Today I visited three art galleries in fairly close proximity to each other. This is what I thought.
ICA Off-Site: Dover Street Market
Last year, the ICA put up a weird and disjointed display inside an old hotel just off Oxford Street. The building was more interesting than the art.
Could they do any better this year. Well, incredibly, they’ve done worse.
What is described as an “explosion of rarely seen archival material” has been put on display inside their former home on Dover Street. Today it is an upmarket market, but now with ICA art mingling with the goods for sale.
At least I think it is. In fact, I have no idea what I was seeing. Was that art, or an object for sale. The only hint that I was in fact in the right place were some reproductions of old ICA posters.
The Institute for Contemporary Arts is fast becoming the Institute for Incomprehensible Arts.
James Turrell: Recent Works
Unlike the ICA, the art here is exceptionally easy to identify as it is huge and in empty rooms. Four large panels of coloured glass that is backlit and that is about it.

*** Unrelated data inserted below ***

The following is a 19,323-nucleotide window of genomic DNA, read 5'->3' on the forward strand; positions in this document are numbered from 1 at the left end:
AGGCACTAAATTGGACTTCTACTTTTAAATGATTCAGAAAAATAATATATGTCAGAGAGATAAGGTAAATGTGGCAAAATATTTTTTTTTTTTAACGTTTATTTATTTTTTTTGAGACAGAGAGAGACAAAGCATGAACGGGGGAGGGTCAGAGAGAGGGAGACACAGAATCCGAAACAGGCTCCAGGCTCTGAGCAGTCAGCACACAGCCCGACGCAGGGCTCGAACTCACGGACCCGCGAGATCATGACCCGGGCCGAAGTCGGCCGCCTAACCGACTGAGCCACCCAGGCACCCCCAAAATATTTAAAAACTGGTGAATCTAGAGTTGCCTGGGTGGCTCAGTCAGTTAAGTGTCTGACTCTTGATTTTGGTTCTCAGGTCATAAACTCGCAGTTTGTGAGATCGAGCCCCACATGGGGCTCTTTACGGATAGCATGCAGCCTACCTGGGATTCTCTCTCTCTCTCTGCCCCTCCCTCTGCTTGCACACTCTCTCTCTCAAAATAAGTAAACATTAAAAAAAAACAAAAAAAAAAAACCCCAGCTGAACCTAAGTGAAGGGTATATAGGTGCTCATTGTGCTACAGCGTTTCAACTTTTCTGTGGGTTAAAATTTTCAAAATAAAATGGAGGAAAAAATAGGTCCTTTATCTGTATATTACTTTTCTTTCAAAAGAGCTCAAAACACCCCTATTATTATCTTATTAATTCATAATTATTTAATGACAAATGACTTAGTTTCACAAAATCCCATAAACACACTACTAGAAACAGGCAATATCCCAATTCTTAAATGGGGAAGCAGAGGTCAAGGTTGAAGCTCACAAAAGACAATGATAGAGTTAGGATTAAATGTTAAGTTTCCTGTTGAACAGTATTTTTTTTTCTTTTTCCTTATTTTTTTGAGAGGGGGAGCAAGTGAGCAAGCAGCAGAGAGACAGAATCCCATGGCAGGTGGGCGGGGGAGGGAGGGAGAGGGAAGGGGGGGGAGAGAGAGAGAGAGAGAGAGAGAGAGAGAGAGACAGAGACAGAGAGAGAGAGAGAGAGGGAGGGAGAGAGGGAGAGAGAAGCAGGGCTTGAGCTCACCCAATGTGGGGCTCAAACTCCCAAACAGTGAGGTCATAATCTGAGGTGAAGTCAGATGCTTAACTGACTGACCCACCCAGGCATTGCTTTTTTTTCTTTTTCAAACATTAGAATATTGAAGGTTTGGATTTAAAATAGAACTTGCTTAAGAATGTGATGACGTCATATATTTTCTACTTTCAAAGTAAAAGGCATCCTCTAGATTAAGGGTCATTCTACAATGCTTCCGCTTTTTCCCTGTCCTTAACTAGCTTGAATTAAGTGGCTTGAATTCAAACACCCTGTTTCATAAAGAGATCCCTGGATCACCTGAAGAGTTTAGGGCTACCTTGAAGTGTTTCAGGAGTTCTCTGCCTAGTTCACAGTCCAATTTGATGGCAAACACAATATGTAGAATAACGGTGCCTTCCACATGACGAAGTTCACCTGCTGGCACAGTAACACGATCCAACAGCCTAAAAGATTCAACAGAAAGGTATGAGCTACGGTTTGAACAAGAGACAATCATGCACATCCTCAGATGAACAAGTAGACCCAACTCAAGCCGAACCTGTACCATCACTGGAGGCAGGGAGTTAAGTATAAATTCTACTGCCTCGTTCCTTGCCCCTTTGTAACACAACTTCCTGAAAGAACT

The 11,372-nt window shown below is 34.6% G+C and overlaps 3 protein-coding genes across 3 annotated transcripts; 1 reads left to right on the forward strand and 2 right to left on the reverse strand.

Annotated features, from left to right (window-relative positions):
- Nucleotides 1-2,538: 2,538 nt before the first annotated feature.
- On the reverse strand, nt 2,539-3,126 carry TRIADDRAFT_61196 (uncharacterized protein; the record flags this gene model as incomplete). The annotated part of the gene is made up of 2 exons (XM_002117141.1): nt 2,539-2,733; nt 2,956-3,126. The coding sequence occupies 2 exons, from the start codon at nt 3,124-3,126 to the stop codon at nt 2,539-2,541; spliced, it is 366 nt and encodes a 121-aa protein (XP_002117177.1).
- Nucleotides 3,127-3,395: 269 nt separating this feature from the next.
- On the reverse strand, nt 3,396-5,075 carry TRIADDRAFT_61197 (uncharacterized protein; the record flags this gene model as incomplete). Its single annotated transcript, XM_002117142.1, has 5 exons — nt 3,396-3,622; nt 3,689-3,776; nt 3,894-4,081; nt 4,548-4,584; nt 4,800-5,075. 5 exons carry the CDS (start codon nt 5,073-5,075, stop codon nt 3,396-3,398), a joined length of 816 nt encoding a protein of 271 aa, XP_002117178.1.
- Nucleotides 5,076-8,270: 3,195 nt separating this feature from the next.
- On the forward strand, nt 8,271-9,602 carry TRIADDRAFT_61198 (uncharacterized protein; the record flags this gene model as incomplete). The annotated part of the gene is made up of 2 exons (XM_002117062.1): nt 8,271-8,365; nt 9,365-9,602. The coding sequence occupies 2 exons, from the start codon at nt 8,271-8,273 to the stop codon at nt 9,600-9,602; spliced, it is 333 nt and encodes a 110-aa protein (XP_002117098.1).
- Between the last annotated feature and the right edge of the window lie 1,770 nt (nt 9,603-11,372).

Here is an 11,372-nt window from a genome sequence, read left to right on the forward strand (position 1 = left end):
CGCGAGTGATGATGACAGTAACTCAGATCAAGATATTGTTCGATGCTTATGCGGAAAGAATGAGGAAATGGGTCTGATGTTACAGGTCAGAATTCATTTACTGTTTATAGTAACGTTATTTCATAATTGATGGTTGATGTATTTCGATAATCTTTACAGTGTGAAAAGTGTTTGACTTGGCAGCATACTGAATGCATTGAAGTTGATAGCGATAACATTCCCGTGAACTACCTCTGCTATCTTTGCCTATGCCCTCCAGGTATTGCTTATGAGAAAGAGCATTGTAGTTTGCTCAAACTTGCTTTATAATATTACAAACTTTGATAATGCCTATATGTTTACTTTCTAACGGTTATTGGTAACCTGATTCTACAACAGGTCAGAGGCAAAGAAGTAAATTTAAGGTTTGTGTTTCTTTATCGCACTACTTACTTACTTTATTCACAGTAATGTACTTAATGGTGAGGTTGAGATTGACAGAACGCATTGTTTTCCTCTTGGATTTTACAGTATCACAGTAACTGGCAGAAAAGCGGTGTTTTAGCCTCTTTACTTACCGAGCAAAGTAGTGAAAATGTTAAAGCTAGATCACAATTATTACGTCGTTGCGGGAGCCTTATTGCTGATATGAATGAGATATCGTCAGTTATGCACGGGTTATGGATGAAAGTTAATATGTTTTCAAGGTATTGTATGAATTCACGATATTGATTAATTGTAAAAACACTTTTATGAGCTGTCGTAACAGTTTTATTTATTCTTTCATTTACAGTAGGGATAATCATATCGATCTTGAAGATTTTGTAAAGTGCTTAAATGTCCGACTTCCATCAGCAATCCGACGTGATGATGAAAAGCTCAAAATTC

Placed in darkened rooms, the best thing to do is stand back and just admire the design, although dark shadows of people who insist on going right up to the light can be irritating at times.
They are presumably the sort of art that is sold to galleries or office blocks for their foyer, as they are vastly too large for any domestic setting.
That said, they reminded me of some considerably smaller Habitat lights I bought about a decade ago. Which is probably not what the artist would want to hear.
Kino/Film: Soviet Posters of the Silent Screen
A small gallery off Great Portland Street has put up some posters of films shown in Russia from the 1920s, either made locally, or some German films, but all promoted by Russian poster art.
And what a wonderful display it is. I have a bit of a soft spot for the dramatic nature of totalitarian and communist art anyway, and here are some exceptional examples of the bold use of colours and the richness of the emotions being shown in the struggles.
And struggles are what most Soviet posters depict — struggles against oppressions, against enemies, against poverty and against nature itself.
What makes the gallery come literally alive though is that interspersed among the posters are short excerpts from the films themselves. From the over acted silent drama of the social films, to the great striving force of mankind overcoming terrible odds in the propaganda films.
Really quite a delightful mix and utterly brilliantly laid out.
I highly recommend paying a visit.